A 21st-century makeover
The cast iron bridge is 43 metres long and 3.7 metres wide, rising 3 metres above the Liffey. Not a huge bridge by any stretch of the imagination, but nevertheless one greatly loved by locals. However, people weren’t always this enamoured with their Ha’penny Bridge. In the 1950s, ugly advertising was plastered across it and in the 1980s, the bridge’s wooden planks were asphalted and unsightly cast iron light pillars were added to both sides of the bridge as a ‘decoration’. And as if that wasn’t bad enough, for a while the bridge was even bathed in blue light.
Fortunately things changed in 2001 after a study showed that the bridge was used by 27,000 pedestrians a day. In 1816, pre-industrial Dublin boasted a population of only 200,000 people. Built to only handle 450 people a day, the 200-year-old foundations of the bridge had not been designed for that kind of load. The city council was mainly concerned about preserving its historical heritage and the safety of bridge users.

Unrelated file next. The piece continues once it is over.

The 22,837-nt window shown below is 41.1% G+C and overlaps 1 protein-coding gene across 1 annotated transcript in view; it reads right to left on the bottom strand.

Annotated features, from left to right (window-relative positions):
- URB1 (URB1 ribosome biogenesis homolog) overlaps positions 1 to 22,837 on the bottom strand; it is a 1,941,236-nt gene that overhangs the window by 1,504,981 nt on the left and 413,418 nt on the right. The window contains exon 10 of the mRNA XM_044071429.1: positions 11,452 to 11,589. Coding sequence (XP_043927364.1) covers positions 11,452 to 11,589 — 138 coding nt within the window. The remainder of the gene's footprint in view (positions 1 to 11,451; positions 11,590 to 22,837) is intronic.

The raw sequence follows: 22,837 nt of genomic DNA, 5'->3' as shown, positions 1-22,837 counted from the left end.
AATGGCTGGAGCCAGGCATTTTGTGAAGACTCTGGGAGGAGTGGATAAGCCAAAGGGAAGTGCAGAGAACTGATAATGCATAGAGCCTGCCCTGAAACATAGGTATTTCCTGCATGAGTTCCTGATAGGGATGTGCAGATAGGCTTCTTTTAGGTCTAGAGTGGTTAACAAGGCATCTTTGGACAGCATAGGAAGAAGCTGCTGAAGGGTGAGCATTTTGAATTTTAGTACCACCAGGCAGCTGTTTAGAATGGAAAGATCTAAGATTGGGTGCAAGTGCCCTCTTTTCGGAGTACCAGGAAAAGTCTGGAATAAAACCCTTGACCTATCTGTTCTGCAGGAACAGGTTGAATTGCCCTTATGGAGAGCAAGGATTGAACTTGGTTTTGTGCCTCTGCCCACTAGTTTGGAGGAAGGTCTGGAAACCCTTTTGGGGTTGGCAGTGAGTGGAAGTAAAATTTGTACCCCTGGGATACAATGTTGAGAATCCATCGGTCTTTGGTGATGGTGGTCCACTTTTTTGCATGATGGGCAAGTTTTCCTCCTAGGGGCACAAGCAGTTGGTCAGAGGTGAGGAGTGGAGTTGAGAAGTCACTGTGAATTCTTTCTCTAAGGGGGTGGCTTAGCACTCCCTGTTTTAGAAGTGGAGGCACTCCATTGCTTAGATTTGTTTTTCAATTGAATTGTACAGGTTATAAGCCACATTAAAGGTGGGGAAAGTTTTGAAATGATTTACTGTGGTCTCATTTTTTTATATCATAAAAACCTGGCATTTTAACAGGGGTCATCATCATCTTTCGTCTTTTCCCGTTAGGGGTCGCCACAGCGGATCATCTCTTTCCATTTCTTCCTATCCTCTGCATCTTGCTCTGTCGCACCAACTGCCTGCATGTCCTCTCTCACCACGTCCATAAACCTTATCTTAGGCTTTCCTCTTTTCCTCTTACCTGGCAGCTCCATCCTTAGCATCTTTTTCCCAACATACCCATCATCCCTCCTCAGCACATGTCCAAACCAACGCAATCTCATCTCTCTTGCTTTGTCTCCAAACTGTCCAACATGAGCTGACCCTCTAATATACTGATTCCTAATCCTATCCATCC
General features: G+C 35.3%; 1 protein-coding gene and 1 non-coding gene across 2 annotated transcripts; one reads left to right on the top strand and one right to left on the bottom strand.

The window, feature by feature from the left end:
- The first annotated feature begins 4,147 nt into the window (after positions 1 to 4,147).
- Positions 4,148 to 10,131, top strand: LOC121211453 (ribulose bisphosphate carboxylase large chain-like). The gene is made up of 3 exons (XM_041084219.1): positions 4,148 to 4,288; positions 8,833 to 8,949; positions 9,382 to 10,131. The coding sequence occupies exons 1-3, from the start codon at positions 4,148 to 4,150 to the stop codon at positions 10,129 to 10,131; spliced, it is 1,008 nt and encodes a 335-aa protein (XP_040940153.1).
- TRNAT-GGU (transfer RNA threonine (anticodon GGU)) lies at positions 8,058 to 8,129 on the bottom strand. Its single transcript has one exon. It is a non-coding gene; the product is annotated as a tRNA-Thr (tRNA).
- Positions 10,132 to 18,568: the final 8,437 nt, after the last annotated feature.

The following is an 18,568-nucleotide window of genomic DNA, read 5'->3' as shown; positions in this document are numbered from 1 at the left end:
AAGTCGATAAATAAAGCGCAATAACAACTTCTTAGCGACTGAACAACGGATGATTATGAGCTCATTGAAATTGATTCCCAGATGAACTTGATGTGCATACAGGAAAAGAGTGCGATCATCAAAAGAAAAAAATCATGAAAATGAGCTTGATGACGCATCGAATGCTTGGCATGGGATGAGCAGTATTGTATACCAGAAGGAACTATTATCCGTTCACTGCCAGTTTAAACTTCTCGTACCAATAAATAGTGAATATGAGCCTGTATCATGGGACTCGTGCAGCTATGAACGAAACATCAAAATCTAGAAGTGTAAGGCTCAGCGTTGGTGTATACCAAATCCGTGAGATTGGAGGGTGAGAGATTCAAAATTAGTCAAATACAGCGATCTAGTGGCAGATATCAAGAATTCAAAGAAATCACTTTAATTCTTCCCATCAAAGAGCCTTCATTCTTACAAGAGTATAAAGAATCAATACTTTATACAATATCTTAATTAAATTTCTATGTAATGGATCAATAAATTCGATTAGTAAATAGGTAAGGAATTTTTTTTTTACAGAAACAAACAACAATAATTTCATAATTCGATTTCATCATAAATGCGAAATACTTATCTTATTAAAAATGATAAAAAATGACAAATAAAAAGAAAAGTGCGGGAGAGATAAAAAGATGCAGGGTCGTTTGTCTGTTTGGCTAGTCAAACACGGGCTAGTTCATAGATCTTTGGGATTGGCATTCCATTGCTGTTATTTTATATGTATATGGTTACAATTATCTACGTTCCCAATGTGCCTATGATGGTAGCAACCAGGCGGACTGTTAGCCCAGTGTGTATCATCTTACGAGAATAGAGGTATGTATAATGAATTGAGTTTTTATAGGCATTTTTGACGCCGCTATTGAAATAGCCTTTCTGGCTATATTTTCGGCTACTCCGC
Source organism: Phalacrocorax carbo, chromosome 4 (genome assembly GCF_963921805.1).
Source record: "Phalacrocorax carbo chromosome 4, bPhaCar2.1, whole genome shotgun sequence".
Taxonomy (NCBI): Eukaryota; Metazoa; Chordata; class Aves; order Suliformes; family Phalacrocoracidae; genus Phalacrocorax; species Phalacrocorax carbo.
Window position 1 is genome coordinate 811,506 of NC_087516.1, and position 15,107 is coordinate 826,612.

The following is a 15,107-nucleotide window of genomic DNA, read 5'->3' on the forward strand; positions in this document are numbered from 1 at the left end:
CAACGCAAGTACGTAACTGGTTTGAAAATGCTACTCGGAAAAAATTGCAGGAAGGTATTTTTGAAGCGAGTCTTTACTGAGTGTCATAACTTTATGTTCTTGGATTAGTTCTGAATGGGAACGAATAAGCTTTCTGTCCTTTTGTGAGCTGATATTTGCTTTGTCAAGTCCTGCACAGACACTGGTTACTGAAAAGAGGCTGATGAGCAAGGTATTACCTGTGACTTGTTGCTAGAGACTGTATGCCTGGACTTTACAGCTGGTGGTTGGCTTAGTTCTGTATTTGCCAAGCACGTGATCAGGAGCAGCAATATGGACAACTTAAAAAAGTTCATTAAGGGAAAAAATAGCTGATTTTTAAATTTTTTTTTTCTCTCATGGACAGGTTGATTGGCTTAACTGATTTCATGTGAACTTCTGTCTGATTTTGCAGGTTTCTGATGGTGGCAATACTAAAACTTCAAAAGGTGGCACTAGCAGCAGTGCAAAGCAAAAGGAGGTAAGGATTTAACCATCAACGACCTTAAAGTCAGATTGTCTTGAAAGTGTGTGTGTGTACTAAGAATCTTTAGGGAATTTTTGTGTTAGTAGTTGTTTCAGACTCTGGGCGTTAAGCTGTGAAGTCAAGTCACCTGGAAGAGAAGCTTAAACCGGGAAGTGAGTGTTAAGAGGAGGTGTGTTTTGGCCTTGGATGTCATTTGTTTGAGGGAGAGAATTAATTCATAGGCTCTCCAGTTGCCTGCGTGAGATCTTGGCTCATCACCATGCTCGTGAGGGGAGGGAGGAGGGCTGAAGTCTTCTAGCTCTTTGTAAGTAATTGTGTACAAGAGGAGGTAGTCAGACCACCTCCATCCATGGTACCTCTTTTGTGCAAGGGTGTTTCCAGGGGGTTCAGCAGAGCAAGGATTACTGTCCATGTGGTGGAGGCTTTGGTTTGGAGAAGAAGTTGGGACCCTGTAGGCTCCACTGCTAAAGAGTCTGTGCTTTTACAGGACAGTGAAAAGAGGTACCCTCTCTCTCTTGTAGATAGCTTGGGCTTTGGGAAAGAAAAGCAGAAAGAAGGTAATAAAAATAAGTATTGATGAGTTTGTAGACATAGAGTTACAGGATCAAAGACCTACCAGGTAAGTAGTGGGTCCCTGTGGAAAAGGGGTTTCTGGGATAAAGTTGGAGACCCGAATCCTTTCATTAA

Something had to be done. The bridge closed and was gradually restored over the course of 9 months. A team of experts in Belfast carefully repaired more than 1000 components of the bridge and also restored it to the original white colour. All in all, 85% of the original materials were preserved and only a few weight bearing parts had to be replaced. More space was created at each end of the bridge to allow pedestrians enough room to wait for passing traffic.
Monumental buildings around the bridge
The ultimate Dublin experience
Until the inauguration of the nearby Millennium Bridge in 2000, the Ha'penny Bridge was the only pedestrian bridge over the Liffey. Even today, Ha'penny still holds a special place in the heart of Dubliners. Many people go there just to enjoy the view over the river. On both sides you can clearly observe the combination of the old and new Dublin. And if the wind blows in the right direction, the wafting scent of the Guinness brewery completes this Dublin experience.